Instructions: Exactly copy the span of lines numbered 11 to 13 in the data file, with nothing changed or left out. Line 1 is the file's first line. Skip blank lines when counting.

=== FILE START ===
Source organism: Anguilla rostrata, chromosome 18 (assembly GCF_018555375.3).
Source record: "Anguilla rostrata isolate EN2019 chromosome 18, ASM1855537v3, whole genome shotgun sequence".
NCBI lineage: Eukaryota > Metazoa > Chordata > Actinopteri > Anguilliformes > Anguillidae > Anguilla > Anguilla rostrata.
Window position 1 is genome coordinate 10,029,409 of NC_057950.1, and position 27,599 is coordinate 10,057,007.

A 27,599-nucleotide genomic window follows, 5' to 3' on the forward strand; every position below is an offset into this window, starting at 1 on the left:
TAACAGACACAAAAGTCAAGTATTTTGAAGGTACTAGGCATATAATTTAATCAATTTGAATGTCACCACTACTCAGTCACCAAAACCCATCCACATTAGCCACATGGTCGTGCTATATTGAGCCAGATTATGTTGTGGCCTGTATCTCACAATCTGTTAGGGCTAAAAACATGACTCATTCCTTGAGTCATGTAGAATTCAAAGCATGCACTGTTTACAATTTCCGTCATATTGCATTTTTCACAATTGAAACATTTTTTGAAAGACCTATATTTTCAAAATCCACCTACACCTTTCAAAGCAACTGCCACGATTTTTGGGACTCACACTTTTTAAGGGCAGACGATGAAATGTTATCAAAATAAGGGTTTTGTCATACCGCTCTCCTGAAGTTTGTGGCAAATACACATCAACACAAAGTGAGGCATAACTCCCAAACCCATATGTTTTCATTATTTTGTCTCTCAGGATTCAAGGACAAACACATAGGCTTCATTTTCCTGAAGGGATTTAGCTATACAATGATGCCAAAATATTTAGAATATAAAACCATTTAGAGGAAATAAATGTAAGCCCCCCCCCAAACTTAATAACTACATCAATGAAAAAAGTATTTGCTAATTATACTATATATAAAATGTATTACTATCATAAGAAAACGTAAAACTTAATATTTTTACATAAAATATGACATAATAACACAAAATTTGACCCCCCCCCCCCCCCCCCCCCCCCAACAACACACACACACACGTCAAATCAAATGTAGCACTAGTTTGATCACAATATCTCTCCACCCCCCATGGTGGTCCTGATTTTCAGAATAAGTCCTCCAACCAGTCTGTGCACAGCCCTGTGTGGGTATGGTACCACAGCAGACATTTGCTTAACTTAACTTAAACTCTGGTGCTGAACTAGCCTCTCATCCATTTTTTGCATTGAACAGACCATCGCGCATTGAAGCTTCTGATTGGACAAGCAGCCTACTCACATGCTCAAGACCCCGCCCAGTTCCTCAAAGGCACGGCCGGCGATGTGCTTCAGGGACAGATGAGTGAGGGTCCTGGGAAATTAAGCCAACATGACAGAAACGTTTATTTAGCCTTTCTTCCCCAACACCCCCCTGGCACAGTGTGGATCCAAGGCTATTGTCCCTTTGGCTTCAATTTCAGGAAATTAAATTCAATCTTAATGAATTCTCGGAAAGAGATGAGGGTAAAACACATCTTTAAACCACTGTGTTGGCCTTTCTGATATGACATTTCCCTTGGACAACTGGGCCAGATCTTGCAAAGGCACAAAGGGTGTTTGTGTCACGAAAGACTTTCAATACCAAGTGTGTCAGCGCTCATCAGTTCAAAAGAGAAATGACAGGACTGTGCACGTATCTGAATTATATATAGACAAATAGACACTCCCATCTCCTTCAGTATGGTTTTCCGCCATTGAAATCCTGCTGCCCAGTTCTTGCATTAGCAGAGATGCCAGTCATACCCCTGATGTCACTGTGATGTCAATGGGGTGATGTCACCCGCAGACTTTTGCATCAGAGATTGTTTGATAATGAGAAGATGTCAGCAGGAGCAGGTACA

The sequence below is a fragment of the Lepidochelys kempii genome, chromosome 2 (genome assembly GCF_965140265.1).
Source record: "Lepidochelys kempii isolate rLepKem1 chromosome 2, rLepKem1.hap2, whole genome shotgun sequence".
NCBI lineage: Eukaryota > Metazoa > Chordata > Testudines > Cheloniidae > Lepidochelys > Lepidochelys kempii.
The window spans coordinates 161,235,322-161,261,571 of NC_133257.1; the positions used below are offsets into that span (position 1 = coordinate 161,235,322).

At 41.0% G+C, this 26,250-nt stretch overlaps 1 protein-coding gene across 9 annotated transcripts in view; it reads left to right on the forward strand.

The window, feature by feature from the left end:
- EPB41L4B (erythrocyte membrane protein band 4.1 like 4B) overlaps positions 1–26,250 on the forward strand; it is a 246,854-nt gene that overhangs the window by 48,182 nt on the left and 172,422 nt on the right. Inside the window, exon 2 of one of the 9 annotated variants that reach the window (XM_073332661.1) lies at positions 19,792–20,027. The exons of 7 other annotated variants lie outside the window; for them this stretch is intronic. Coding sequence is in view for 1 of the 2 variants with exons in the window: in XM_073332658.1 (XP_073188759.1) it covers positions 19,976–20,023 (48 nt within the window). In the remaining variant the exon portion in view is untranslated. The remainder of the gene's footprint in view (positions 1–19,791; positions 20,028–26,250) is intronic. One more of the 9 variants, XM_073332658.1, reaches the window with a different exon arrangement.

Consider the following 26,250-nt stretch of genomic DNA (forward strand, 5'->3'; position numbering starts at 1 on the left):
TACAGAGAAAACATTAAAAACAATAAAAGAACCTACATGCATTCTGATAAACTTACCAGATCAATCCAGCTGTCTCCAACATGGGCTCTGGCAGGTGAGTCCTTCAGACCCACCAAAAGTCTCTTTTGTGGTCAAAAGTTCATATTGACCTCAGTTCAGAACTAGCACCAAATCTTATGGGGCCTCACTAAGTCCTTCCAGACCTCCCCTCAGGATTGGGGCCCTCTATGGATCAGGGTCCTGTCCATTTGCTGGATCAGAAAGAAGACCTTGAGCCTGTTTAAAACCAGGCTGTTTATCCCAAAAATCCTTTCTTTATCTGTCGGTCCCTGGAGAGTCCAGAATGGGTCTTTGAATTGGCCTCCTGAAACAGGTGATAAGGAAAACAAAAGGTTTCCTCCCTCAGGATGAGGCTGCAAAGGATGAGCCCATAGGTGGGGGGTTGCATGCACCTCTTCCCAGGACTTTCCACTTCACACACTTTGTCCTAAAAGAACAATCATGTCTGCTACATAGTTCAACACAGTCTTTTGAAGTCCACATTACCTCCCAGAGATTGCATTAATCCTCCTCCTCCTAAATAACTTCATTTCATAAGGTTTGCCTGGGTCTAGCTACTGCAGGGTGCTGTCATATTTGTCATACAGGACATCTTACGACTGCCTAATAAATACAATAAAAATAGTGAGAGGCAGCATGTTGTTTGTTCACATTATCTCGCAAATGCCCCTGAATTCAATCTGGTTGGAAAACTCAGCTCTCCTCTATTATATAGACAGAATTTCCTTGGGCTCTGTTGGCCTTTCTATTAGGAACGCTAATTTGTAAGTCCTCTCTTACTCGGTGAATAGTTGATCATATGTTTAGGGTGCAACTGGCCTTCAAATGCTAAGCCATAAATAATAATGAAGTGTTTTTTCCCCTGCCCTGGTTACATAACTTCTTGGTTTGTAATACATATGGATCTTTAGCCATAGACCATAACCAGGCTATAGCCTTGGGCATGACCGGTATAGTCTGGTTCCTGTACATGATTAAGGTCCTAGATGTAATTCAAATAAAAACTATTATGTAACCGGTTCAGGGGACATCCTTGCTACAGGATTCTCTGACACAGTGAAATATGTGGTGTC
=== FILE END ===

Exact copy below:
At 41.0% G+C, this 26,250-nt stretch overlaps 1 protein-coding gene across 9 annotated transcripts in view; it reads left to right on the forward strand.

The window, feature by feature from the left end:
- EPB41L4B (erythrocyte membrane protein band 4.1 like 4B) overlaps positions 1–26,250 on the forward strand; it is a 246,854-nt gene that overhangs the window by 48,182 nt on the left and 172,422 nt on the right. Inside the window, exon 2 of one of the 9 annotated variants that reach the window (XM_073332661.1) lies at positions 19,792–20,027. The exons of 7 other annotated variants lie outside the window; for them this stretch is intronic. Coding sequence is in view for 1 of the 2 variants with exons in the window: in XM_073332658.1 (XP_073188759.1) it covers positions 19,976–20,023 (48 nt within the window). In the remaining variant the exon portion in view is untranslated. The remainder of the gene's footprint in view (positions 1–19,791; positions 20,028–26,250) is intronic. One more of the 9 variants, XM_073332658.1, reaches the window with a different exon arrangement.